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Monday, September 23, 2013

Weakening secured systems, creating enemies ─ USA’s mass surveillance practices

During U.S. President's visit
Berlin protesters compare 
U.S. intelligence agencies to 
East German Stasi 

Careless breach, far-reaching consequences
Excerpted, minor editing, brief comment by 
Carolyn Bennett

Veteran journalist and editor of The Guardian (UK) Alan Rusbridger was the featured interview on today’s edition of Democracy Now! This is some of what he had to say about U.S. intelligence snooping and its implications.

Delusion of being Islanded

“I think Americans haven’t quite understood the anger of other states” ─ anger, for example, of people living in Germany,” he said. “You say that Americans feel free to spy on anybody else in the world.”

But what if the reverse: “how would Americans feel if Germans were spying on them or ─ knowing how people feel about the Chinese ─ if the Chinese were spying on Americans…”
European Union reacts to
U.S. spying

Far-reaching implications: secured weakened 

“The weakening of the security of the Internet has international implications now beginning to be felt.… It appears that what the NSA [United States National Security Agency] has done is to weaken the systems under which everything is kept secret;

…banking transactions

Germany's Chancellor
responds to
U.S. spying
…medical transactions of ordinary Americans

But not only the secured weakened for Americans, also “for the rest of the world ─ by building so-called trapdoors” ─ trapdoors “that the NSA can get through; then, probably, so can the Chinese, and so can criminals.”

Missing from the American debate, Rusbridger says, is found in the U.S. president’s narrowed emphasis on “‘America not spying on Americans on American territory’ as if that were the only thing that mattered.”
Brazil responds to
U.S. spying 

Between Silicon Valley, telecom companies, and the intelligence agencies
Between American intelligence agencies’ sharing with other governments
Between states and press: governments and Fourth/Fifth estates

t seems to me that there is not only a gross wastefulness and ineffectiveness built in to intelligence agencies’ sweep of information together with its clear invitation to abuse; but there is also a willful carelessness and seeming determined ignorance which then begs the question, who really benefits from this breach. This is unclear but ─ even as irreparable damage is being done by governmental agencies ─ there seems also a built-in Internet check.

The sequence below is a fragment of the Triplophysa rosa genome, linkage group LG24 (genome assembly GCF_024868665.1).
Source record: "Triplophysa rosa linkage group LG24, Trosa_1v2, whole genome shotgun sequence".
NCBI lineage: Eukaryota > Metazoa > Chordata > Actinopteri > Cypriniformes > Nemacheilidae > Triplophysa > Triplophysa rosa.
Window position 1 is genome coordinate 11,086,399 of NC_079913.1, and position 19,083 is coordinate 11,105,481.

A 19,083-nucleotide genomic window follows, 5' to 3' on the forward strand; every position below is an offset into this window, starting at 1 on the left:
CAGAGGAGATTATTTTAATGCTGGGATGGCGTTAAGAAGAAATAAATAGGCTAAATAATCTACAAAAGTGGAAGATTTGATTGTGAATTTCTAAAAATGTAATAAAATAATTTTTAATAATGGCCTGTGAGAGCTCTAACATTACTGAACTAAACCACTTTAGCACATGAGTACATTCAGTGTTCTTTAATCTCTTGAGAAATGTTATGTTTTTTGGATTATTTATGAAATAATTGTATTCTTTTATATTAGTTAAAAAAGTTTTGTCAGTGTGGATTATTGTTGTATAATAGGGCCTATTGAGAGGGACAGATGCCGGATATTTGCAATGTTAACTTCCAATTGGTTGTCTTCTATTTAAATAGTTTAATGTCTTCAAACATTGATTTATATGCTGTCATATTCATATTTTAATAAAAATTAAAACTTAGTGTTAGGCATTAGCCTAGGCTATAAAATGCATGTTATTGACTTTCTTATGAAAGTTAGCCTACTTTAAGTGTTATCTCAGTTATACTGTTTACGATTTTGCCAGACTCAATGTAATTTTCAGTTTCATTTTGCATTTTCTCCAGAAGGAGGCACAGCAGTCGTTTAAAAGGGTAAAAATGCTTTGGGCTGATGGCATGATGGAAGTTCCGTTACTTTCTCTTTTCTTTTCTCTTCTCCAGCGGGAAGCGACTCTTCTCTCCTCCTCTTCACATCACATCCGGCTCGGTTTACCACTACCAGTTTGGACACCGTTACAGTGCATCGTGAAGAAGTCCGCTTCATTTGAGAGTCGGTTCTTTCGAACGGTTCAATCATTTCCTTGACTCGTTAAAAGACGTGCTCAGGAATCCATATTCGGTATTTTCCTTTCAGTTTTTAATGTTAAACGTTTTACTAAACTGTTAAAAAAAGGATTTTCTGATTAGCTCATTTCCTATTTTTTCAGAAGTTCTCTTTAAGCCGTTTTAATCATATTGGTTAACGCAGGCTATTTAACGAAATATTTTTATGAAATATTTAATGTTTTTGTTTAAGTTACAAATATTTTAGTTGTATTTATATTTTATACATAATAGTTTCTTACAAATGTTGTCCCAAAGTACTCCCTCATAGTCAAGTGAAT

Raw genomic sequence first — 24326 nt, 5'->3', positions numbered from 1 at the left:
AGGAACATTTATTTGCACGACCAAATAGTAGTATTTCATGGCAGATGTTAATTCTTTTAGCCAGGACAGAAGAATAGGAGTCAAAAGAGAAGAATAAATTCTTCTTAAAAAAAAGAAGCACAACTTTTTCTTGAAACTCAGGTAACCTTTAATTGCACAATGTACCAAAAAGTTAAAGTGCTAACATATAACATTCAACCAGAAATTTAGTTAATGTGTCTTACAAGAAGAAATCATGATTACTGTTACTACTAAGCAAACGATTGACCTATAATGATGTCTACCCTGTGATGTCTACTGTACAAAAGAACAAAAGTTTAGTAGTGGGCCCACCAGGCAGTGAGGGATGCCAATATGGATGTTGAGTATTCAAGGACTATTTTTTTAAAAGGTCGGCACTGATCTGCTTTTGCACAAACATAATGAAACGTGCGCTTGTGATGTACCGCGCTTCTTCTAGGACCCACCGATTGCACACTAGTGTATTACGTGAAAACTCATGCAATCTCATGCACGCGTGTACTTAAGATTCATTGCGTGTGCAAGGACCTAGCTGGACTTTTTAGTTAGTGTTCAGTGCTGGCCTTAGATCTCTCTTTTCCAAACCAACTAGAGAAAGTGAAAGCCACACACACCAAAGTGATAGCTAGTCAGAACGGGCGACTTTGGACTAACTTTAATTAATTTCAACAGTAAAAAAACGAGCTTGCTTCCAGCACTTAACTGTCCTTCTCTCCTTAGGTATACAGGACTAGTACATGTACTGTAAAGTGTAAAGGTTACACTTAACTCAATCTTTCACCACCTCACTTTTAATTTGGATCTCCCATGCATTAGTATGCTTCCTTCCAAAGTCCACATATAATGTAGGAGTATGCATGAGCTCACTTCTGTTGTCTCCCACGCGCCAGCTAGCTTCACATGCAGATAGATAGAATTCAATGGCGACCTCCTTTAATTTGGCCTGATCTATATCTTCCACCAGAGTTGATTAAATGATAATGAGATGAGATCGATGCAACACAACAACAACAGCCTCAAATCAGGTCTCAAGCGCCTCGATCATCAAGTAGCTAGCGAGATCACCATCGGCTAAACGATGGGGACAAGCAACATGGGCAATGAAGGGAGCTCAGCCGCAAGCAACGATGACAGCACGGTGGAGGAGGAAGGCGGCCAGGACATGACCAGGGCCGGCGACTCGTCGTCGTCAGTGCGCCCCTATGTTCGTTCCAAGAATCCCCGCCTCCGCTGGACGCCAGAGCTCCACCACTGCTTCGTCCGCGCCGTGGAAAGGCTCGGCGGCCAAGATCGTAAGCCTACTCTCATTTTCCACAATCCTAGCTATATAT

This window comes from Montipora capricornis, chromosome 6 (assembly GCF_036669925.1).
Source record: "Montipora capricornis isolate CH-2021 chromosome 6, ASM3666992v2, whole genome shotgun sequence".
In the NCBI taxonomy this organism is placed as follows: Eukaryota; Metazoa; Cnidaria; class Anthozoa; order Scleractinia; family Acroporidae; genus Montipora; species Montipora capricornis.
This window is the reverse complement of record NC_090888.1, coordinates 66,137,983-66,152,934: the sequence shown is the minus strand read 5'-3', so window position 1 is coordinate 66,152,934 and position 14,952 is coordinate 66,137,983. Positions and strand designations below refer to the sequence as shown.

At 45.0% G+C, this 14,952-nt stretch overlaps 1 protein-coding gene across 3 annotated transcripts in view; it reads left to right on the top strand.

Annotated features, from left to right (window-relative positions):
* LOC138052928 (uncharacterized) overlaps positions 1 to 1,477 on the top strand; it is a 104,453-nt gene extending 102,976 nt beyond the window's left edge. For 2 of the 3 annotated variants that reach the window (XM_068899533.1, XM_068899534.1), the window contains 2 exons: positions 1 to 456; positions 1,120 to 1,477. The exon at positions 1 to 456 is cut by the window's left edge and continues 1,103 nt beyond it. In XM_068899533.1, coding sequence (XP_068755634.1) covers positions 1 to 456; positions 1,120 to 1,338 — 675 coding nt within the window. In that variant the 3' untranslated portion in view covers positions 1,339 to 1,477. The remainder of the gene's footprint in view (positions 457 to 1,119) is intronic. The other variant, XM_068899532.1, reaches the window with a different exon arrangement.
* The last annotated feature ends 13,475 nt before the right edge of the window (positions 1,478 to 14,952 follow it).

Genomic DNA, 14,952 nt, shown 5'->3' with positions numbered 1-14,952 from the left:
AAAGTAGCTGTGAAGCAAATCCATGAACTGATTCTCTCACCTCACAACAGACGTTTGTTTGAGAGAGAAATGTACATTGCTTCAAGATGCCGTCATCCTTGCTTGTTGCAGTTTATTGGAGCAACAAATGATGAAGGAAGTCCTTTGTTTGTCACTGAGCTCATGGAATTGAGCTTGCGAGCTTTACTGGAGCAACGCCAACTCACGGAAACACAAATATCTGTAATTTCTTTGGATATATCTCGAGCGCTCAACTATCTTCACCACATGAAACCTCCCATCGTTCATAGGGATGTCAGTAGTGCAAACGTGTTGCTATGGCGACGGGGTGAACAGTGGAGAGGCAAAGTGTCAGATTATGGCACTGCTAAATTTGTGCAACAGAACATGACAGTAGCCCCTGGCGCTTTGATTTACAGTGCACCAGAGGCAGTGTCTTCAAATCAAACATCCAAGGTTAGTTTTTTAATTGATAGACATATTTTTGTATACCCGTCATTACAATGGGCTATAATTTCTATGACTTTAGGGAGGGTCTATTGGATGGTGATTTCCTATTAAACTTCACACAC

Intelligence agencies around the world collaborate “to snoop on a global intelligence network,” Rusbridger says. And “that same global network, the Internet, is also used by all of us (press and bloggers) to spread information.

“So the thing that makes the snooping possible is the thing, also, that makes it so hard for [intelligence agencies] to get a piece of information and snuff it out.”

Sources and notes

 “Spilling the NSA’s Secrets: Guardian Editor Alan Rusbridger on the Inside Story of Snowden Leaks,” Monday, September 23, 2013, http://www.democracynow.org/2013/9/23/spilling_the_nsas_secrets_guardian_editor

Alan Rusbridger 

Since 1995, Alan Charles Rusbridger has been editor of British newspaper, The Guardian. Earlier in his career he had been a reporter and columnist.

Author of: Play It Again: Why Amateurs Should Attempt the Impossible (2012); The Smelliest Day at the Zoo (2007); The Wildest Day at the Zoo (2005); The Coldest Day in the Zoo (2004); The Guardian Year (1994, edited by Rusbridger)  

Rusbridger was born December 29, 1953, in Northern Rhodesia (now Zambia) and educated at Lanesborough Prep School, Guildford; Cranleigh School, a boys’ independent school in Cranleigh, Surrey; and at Magdalene College (Cambridge). He is recipient of Honorary Doctorate(s) of Letters from the University of Lincoln (September 2009) and the University of Kingston (January 2010). https://en.wikipedia.org/wiki/Alan_Rusbridger

Top image: Protesters in Berlin compare U.S. intelligence agencies to the East German Stasi during President Barack Obama's visit to the German capital, June 18, 2013. (JOHANNES EISELE/AFP/Getty Images)


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